Skinamarink is based on Kyle Edward Ball’s short film Heck. Although somewhat dull at times, it encapsulates well the polarizing feeling of fear. Amazingly, the film has grossed over 2 million dollars on a shoestring budget of only $15,000.
The film centers around two children, a brother and sister named Kevin (played by Lucas Paul) and Kaylee (played by Dali Rose Tetreault), who wake in the middle of the night to strange noises. The pair call out for their father, who seems to be missing. All the windows and doors in the house begin to disappear and reappear. The children start hearing a voice calling out to them from the darkness, and lights begin to flicker throughout the house.
The cinematography (by Jamie McRae) and camera work are very dark and grainy, almost giving the look of a ’70s super 8 film. Director Kyle Edward Ball gives us little sprinklings of Poltergeist; not sure if that was intentional. In the film, items throughout the house keep flipping around from floor to ceiling, and windows keep appearing and disappearing. It causes your mind to play tricks on you, giving the appearance that there are things in the shadows that may or may not be there. Overall, a very nightmarish feeling… like a child’s nightmare coming to life. Fun fact: the movie was shot entirely in the director’s childhood home.
The storyline is very vague and artsy, with slightly skewed camera work, which is tension-building. Little bits and pieces of story thread throughout the film, which never really provide the audience with much. At least you can attach your own meaning to things. Sure, it invokes the childhood fear of the dark, but the plot feels secondary, and, overall, it’s more of an experience for the senses.
Scenes from classic cartoons running on a TV seem to foreshadow what’s to happen, while the disappearance of the windows and doors plus the constant flickering of furniture could signify switching over to another world. Throughout the film, a dark, ominous presence calls to children, meeting them throughout the house and taking on the voices of their mother and father.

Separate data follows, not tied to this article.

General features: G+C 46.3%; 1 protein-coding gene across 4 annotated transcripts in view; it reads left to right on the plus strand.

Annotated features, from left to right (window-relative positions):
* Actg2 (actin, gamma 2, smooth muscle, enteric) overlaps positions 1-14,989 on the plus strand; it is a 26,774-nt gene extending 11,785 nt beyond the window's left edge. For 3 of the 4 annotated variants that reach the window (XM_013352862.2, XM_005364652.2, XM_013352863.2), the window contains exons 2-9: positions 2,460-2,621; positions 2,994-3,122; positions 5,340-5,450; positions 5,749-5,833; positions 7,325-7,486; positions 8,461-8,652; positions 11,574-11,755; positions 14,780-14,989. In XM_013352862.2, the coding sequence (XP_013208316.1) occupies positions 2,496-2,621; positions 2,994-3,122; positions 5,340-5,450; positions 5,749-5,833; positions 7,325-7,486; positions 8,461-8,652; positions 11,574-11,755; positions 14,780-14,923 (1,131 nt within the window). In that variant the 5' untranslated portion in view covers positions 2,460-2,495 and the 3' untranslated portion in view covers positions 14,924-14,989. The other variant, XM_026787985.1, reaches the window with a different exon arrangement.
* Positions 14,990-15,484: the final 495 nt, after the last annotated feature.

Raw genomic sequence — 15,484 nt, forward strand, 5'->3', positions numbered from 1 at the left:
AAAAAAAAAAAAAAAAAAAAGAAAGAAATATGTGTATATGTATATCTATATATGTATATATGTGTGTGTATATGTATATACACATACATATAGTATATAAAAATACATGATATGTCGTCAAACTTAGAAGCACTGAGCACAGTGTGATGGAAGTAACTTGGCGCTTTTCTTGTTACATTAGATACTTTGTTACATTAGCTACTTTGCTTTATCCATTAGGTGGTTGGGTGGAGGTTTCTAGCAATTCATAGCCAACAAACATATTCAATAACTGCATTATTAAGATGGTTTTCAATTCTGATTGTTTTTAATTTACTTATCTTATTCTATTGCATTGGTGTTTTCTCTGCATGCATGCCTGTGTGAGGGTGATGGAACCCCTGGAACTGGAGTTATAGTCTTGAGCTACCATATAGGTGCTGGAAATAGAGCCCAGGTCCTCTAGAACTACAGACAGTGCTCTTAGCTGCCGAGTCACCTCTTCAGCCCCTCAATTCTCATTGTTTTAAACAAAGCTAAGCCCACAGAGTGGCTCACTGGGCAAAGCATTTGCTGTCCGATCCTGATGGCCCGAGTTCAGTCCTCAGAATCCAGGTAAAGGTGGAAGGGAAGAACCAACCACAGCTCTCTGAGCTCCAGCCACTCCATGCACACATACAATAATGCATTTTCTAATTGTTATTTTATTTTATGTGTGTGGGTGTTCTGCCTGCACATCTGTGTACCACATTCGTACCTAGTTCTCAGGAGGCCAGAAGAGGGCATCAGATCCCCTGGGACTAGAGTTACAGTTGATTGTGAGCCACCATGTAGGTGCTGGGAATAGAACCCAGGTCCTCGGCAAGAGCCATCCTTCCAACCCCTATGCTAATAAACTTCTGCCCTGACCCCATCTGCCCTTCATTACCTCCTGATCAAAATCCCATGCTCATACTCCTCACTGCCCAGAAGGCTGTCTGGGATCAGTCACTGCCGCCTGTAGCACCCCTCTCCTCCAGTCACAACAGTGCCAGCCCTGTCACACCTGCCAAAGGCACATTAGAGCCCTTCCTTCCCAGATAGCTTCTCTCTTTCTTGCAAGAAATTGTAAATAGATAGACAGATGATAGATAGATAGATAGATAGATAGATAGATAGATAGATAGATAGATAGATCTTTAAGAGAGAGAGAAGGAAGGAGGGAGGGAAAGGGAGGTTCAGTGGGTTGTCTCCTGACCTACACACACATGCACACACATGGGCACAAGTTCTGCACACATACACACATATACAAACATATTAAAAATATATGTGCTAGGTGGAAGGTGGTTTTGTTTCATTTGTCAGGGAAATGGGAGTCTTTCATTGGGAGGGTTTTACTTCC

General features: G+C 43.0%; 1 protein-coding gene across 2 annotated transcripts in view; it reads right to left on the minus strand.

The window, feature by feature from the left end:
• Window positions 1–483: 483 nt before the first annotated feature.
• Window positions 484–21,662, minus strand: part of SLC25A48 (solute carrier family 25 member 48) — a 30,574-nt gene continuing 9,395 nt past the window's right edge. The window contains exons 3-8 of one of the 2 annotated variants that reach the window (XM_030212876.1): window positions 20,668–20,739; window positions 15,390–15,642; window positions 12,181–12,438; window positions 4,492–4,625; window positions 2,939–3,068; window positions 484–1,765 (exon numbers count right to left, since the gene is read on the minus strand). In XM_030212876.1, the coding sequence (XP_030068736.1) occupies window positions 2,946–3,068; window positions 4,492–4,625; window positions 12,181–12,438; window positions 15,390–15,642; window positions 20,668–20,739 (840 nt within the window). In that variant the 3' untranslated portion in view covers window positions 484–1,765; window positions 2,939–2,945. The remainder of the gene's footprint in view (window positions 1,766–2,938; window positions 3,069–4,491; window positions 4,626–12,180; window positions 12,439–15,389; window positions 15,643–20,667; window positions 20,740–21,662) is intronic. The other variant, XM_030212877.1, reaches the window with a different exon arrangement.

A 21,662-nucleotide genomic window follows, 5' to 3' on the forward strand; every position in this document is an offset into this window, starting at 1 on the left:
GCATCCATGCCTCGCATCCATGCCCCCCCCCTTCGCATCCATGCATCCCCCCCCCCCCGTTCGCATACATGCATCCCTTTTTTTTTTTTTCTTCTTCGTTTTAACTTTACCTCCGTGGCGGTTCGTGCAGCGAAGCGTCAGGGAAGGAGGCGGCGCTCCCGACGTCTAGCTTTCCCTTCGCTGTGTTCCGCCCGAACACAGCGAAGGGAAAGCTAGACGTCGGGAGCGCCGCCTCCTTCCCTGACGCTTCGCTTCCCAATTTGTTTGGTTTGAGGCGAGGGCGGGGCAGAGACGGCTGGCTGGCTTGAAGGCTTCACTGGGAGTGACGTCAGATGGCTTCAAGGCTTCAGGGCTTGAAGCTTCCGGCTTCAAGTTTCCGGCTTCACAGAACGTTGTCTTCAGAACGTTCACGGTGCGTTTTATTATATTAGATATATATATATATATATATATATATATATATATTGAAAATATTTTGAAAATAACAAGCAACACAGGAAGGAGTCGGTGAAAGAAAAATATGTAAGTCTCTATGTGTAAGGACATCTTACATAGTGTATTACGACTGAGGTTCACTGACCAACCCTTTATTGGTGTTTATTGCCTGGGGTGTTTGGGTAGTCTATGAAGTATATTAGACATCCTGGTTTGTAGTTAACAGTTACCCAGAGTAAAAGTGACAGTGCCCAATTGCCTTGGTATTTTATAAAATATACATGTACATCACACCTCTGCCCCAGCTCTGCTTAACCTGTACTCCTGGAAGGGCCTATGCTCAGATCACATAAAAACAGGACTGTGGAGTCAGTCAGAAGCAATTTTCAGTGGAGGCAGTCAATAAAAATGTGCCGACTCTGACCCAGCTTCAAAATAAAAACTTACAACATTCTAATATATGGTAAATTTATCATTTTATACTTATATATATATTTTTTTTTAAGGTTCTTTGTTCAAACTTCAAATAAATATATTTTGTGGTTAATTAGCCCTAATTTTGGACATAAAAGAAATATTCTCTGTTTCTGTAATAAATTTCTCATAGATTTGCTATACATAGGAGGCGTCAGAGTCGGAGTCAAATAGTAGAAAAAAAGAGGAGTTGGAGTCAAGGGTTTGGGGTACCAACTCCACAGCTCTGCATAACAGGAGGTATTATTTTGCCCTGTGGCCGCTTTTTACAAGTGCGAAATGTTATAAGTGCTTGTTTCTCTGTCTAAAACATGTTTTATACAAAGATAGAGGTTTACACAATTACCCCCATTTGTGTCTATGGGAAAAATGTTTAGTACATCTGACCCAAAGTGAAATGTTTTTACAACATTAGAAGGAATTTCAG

The director is consistently signalling to the audience that the entity can freeze time by pausing and unpausing the cartoon tape. Eventually, it indicates that the kids are trapped inside this entity’s realm and have been for hundreds of days. It appears that the entity has re-created their home in this realm.
Overall, Skinamarink seems to prey on childhood trauma and how we don’t quite clearly remember the whole past, just bits and pieces. The undertone also seems to hint at children of divorce reliving the pain of the night of their parent’s separation and their neglect.
Positives aside, I fell asleep three times trying to watch this movie. It’s very long and drawn out. That being said, I really wanted to finish it and kept picking back up where I left off. It’s actually really cool, and the director and cinematographer really seemed to have a clear concept of how they wanted to execute this movie. The film’s ending leaves you asking a million questions, although I have some pretty concrete theories. I’d rate this movie a solid 8 just based on my desire to keep watching it and how uncomfortable it made me feel.
Director: Kyle Edward Ball
Screenplay: Kyle Edward Ball
Cinematography: Jamie McRae
Starring: Lucas Paul, Dali Rose Tetreault, Jaime Hall, Ross Paul
Production Company: IFC Films, Shudder, Bayview Entertainment
Release Date: January 13, 2023 (US)
Run Time: 1h 40m
AJ Diaferio is best known as the frontman for the hard rock band. We’re Wolves. After garnering interest from millions of fans with their renditions of beloved active rock tracks, the group created their niche within heavy music with their debut album, Evil Things. Aside from being the band’s fearless leader, AJ is a self-proclaimed horror enthusiast and movie memorabilia collector. Diaferio’s fiery passion for movies and music are intertwined in every aspect of his work, making him a prime source for the latest in all things horror.